by Katie Calabro | Sep 24, 2022
Cuyana is a B2C, slow fashion company that encourages customers to purchase fewer but better-quality pieces that they will love and treasure for years to come. They are a women-built, heritage-led company that produces responsibly and supports customers in the repair and care of the items.
Cuyana was founded in 2011 by Karla Gallardo ’05 and Shilpa Shah. Both founders were recently profiled by WhoWhatWear. Cuyana recently launched Revive, a resale platform that allows customers to sell, donate, or purchase preloved Cuyana merchandise. Read more about this launch here.
From Left to Right: Shilpa Shah and Karla Gallardo
Photo Credit: Cuyana
by Jonas Clark | Sep 20, 2022
goTeff is a snack brand powered by Ethiopian super-grain teff. The versatile snack can be enjoyed as a straight-from-the-bag snack, or as a cereal, yoghurt topper, or as a crouton alternative for salads. Products are gluten, nut, and dairy free. The startup was profiled by Boston Globe.
Additionally, goTeff works directly with Ethiopian farmers to bolster their trade. Currently, goTeff is partners with Girls Gotta Run, an organization dedicated to helping girls stay in school. goTeff, a 2019 BVP Second Place winner, was founded by Saron Mechale, ‘19.
Photo Credit: Saron Mechale
by Jonas Clark | Sep 19, 2022
Tracking down lead pipes in the U.S. is an extremely timely and expensive task. In fact, there is still relatively little data on the location of lead pipes across the country. H2OK Innovations is an IoT-enabled analytics platform providing data-driven optimization of industrial liquid systems for manufacturing. In other words, the contaminant management platform that helps industrial and manufacturing businesses optimize water usage and treatment through predictive diagnostics.
H2OK Innovations, a Brown Venture Prize Finalist, was co-founded by David Lu, ’20. Lu was a part of BrownEP and Startup@Brown. The firm was recently named to Forbes’ 30 Under 30 for Manufacturing & Industry. Customers include Cargill, Unilever, Coca-Cola, Ecolab and the Dairy Farmers of America.
Photo Credit: David Lu
by Amy Xiao | Sep 16, 2022
Imperfect Foods was founded by Ben Chesler, ’15, a food waste entrepreneur who is actively working to change the food system to reduce waste and increase the amount of affordable produce available to consumers. After co-founding the Food Recovery Network, the largest student movement against hunger and food waste, Ben Chesler moved into the for-profit space with Imperfect Foods.. At Imperfect, Ben created a supply chain of “ugly” produce and other groceries that would normally go to waste in the supply chain, and turning that into products that can be sold to consumers.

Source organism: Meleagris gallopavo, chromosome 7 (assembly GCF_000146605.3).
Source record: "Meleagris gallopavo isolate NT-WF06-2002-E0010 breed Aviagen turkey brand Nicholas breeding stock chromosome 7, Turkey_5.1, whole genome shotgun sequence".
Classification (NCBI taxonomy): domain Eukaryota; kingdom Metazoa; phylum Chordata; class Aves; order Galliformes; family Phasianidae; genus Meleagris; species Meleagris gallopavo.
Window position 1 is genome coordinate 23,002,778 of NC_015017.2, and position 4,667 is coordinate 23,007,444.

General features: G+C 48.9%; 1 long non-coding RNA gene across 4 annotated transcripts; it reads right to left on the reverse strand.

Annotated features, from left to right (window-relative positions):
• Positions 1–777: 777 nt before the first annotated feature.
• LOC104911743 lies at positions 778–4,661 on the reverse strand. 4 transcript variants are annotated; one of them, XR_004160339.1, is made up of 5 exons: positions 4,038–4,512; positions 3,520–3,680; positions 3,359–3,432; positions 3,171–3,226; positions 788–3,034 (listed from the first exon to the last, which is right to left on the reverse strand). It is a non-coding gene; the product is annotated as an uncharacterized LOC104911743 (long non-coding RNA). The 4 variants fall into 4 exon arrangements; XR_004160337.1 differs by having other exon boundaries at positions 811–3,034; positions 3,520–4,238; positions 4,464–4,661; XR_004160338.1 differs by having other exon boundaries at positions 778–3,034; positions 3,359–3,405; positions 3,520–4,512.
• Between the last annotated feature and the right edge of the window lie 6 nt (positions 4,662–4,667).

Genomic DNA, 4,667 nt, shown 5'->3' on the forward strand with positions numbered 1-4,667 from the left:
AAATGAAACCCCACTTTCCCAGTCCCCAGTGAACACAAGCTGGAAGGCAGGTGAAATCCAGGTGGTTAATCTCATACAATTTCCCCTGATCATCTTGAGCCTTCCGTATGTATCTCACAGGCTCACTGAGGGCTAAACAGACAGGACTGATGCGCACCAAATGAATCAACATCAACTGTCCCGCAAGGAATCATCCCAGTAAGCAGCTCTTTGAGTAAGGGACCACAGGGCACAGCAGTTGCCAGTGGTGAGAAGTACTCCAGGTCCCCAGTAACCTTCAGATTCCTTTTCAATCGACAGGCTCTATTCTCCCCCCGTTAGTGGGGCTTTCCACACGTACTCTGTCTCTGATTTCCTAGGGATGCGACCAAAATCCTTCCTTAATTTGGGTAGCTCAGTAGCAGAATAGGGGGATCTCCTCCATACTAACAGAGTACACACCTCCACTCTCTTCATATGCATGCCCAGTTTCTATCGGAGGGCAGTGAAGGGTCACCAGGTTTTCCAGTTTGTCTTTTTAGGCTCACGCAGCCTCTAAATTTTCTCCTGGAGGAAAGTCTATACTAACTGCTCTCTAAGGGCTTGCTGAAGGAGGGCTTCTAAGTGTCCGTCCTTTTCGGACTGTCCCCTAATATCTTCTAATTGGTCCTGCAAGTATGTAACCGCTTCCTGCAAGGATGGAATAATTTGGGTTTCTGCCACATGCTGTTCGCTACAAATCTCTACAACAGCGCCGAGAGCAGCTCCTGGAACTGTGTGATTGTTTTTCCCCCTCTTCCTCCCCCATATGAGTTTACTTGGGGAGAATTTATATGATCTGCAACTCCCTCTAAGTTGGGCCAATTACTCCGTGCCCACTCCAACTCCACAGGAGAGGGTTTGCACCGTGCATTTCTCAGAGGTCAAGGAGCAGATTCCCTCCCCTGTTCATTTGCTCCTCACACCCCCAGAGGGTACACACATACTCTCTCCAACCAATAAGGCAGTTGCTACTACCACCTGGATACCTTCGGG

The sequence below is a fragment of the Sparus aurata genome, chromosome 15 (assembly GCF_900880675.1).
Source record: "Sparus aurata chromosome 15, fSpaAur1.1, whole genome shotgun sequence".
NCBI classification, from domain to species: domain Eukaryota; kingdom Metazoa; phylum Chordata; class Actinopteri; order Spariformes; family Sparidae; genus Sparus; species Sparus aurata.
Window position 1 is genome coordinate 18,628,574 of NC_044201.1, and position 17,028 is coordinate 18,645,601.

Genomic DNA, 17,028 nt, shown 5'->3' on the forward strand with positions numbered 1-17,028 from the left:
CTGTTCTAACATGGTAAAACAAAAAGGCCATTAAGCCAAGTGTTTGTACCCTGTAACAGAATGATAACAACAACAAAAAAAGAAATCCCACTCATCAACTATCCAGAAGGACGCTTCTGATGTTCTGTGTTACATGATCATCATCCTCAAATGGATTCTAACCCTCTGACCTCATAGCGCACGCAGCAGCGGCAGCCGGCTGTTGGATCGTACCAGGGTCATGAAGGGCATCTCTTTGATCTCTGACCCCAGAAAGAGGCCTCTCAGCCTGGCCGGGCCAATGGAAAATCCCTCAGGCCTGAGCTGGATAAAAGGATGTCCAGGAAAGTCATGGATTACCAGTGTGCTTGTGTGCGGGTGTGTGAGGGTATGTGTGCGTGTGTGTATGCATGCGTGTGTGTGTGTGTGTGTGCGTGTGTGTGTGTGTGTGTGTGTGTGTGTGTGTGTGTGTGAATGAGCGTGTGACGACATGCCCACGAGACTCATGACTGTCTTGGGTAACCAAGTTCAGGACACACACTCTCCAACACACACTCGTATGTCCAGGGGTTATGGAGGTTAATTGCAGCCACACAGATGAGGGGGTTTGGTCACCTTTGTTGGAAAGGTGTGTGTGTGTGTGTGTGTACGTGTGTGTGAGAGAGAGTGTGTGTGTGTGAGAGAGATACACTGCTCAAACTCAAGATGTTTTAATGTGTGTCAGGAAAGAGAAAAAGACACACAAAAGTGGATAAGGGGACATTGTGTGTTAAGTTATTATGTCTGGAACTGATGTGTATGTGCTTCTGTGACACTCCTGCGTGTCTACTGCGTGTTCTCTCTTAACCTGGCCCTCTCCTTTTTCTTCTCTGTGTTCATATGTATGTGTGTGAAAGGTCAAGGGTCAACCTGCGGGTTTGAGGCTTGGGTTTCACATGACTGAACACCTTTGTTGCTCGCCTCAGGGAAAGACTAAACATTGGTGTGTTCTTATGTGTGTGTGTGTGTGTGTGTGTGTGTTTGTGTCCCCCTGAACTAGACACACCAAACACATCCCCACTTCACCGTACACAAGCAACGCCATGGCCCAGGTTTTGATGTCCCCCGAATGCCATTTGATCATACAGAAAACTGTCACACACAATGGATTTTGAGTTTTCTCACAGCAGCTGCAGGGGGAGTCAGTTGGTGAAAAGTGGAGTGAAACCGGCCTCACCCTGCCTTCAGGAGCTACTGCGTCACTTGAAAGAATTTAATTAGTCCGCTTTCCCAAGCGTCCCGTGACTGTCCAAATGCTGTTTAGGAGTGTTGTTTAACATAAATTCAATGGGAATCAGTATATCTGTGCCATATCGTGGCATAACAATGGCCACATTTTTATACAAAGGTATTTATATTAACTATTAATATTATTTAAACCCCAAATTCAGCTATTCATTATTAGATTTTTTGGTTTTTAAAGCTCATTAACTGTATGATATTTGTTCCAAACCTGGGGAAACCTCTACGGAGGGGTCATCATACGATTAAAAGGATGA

Imperfect now has over 200,000 customers across 25 markets and has rescued over 100 million pounds of food. In September 2022, Imperfect Foods was acquired by online grocer Misfits Market to take their impact to a larger scale.
Photo Credit: Ben Chesler
by Jonas Clark | Sep 4, 2022
Due to the laborious, time-intensive, and expensive nature of soil testing, farmers typically only sample their soil once every four years. Perennial (formally Cloud Agronomics) leverages machine learning, ground observations, and remote-sensing to measure and map soil carbon and land-based emissions at continent-level scales, providing innovative best practices to assess and predict global agricultural production health.
Recently, they raised $18M in their Series A funding round, bringing their total amount of funding to $25M. Its product that measures the amount of carbon in global farmland soils was also recently selected by the United Nations as one of the Top 100 Global Projects using AI to solve UN Sustainable Development Goals. Perennial was founded by Brown alumni Alex Zhuk, ’20, Jack Roswell, ’20, and David Schurman, ’20. Read their Forbes profile here.
From Left: Alex Zhuk, Jack Roswell and David Schurman
Photo Credit: Brown University